CPPinfoEDF3) It will spur greater technology innovation and entrepreneurship.

EPA’s plan – once implemented – will send a strong market signal to entrepreneurs, businesses, and venture capitalists to move full-steam ahead with new, clean energy innovations. Under current market conditions, the advanced energy economy is already outpacing the U.S. airline industry, and roughly equal to the pharmaceutical business – and this growth will be accelerated under the Clean Power Plan. History has proven that these kind of smart, commonsense energy policies spur economic growth and innovation. In California, for example, since the passage of AB 32 (the state’s carbon pollution-reduction law), cleantech jobs alone have grown ten times faster than in other sector over the past decade, and since 2006, the state has seen investments of $27 billion in clean energy venture capital. California experienced this remarkable growth all while lowering its carbon emissions. Under the Clean Power Plan, we can do this on the national scale too with the right market signals.

Political support for a thriving industry

EPA’s Clean Power Plan provides states with tremendous flexibility in deciding how to achieve their emission reduction targets, in ways that build upon our already-thriving clean energy economy. Most states have already taken great strides towards meeting the Clean Power Plan’s targets, making them well-positioned to meet regulations by the newly-extended 2022 deadline. Whether a state’s economy thrives is a matter of the choices by state policy makers.

I think my friend and colleague, Fred Krupp sums up this economic opportunity best:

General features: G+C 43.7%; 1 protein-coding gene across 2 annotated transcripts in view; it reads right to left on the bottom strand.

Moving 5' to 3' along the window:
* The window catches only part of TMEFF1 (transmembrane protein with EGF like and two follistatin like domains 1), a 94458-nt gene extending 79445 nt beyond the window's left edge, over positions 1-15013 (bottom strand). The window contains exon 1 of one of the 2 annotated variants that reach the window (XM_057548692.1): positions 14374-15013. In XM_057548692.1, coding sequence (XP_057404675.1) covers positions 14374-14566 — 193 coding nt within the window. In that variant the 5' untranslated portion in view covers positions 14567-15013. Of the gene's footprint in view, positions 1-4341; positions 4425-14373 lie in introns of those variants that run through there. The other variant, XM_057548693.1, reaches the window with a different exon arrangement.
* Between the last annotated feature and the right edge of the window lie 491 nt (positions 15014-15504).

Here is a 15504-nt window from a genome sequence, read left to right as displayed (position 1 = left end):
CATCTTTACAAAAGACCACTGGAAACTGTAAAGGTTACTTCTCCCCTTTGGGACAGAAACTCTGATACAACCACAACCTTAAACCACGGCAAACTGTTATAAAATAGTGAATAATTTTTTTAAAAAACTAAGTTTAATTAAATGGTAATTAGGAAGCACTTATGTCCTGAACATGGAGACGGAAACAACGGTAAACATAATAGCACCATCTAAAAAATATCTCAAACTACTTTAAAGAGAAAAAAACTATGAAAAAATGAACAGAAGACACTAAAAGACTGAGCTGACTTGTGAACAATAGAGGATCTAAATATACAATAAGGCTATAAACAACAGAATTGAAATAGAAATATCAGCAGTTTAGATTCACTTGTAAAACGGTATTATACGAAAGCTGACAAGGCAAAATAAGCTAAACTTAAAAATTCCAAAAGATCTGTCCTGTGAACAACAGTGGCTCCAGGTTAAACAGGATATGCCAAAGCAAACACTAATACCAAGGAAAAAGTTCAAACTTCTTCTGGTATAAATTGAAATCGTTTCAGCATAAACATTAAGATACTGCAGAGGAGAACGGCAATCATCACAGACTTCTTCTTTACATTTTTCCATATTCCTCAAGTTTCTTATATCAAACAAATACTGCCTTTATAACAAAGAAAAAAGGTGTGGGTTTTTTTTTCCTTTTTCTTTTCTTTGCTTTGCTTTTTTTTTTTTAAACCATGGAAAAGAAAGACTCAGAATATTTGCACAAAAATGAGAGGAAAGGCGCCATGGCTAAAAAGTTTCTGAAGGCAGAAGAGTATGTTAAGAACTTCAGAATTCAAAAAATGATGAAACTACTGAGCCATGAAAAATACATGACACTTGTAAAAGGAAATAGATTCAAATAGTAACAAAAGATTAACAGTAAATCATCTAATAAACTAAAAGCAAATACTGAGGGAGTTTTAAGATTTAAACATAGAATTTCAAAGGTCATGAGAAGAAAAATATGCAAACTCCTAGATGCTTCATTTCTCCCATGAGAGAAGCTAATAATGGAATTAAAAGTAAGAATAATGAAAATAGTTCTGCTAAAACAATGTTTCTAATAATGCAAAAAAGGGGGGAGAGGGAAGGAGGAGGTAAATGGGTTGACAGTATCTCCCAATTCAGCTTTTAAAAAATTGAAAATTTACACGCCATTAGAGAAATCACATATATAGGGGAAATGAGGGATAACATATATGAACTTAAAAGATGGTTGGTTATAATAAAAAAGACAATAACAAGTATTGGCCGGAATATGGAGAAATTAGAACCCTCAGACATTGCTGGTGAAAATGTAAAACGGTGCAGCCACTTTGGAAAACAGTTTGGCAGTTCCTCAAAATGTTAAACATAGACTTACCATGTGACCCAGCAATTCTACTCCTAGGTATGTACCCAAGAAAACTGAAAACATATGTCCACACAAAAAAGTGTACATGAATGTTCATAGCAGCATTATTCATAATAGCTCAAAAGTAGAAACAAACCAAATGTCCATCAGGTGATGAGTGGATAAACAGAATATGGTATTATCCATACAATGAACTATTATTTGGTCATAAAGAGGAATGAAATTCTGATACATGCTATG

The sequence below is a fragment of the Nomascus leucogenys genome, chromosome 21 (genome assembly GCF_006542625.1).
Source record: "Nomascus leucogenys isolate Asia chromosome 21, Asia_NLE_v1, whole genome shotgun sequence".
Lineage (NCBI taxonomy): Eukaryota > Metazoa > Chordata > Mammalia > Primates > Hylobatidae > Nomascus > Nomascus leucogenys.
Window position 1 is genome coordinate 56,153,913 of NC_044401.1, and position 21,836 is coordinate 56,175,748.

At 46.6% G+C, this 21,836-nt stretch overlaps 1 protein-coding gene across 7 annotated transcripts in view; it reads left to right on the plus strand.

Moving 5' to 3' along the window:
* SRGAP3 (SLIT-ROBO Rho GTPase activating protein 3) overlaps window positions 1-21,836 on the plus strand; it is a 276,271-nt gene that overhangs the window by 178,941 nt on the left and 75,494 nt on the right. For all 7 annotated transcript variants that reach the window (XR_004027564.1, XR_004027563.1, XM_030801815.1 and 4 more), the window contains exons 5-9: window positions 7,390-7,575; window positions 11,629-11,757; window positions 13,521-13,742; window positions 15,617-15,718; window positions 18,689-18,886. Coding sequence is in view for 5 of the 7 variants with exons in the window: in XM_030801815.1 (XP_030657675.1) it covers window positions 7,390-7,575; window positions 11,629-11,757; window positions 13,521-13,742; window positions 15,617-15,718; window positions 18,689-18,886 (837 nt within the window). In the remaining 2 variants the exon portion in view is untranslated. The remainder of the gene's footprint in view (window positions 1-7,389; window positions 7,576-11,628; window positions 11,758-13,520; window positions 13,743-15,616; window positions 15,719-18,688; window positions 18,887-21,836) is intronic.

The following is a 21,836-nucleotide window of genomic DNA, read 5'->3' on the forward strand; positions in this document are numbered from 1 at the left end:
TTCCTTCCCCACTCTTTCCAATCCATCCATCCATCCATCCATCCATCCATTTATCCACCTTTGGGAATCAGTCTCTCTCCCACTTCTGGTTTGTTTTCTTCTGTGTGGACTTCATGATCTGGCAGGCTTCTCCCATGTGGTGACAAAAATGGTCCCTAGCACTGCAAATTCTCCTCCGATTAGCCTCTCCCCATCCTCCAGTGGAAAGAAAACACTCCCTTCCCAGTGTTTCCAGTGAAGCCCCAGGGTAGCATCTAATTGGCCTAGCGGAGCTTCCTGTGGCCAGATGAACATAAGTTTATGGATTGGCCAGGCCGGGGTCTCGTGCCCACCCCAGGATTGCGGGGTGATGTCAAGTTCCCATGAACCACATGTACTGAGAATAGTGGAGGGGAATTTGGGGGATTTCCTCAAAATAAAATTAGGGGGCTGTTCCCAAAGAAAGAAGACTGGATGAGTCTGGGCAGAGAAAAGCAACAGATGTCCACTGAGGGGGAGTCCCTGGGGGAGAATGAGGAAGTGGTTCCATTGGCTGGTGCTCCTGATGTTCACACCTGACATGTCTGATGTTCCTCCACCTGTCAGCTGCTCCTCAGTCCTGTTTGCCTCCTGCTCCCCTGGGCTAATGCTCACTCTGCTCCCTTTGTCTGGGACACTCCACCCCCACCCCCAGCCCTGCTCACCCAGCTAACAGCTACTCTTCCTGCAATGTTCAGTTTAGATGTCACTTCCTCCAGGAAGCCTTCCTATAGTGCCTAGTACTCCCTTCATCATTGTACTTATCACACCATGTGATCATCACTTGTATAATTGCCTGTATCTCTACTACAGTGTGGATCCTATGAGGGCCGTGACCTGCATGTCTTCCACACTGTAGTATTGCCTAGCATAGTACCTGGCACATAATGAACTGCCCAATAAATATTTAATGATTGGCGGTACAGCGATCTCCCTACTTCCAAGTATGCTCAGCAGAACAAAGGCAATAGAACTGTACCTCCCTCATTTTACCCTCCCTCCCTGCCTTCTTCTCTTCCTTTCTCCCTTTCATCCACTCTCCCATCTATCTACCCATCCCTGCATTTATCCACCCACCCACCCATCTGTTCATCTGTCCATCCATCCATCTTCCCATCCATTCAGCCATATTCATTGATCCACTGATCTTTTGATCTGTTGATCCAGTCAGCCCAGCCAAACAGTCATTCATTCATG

The states that join this race first, and run it the fastest, will win both more investment in clean technologies and less air pollution for their communities. No single step will fix climate change, but the Clean Power Plan is also a catalyst for more and quicker pollution reductions in the future, as we continue to innovate and grow the economy.

The Clean Power Plan is an important step toward establishing policies that will bolster and encourage our existing clean energy economy. We have the tools, technology, and innovation to turn the corner on climate change – we welcome the regulations to support them.

Photo Source: Duke Energy

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2 Comments

  1. Kim Feil
    Posted August 7, 2015 at 9:58 am | Permalink
    • Jim Marston
      Posted August 12, 2015 at 10:56 am | Permalink

      Innovations like Plant-E hold real promise for our future shift to clean energy resources. We’ve learned a lot from plants in how they use photosynthesis to dramatically improve our ability to capture light (thus energy) and how they use microbes to create energy when they consume organic matter. These are just a few breakthroughs we hope to see scale in markets soon.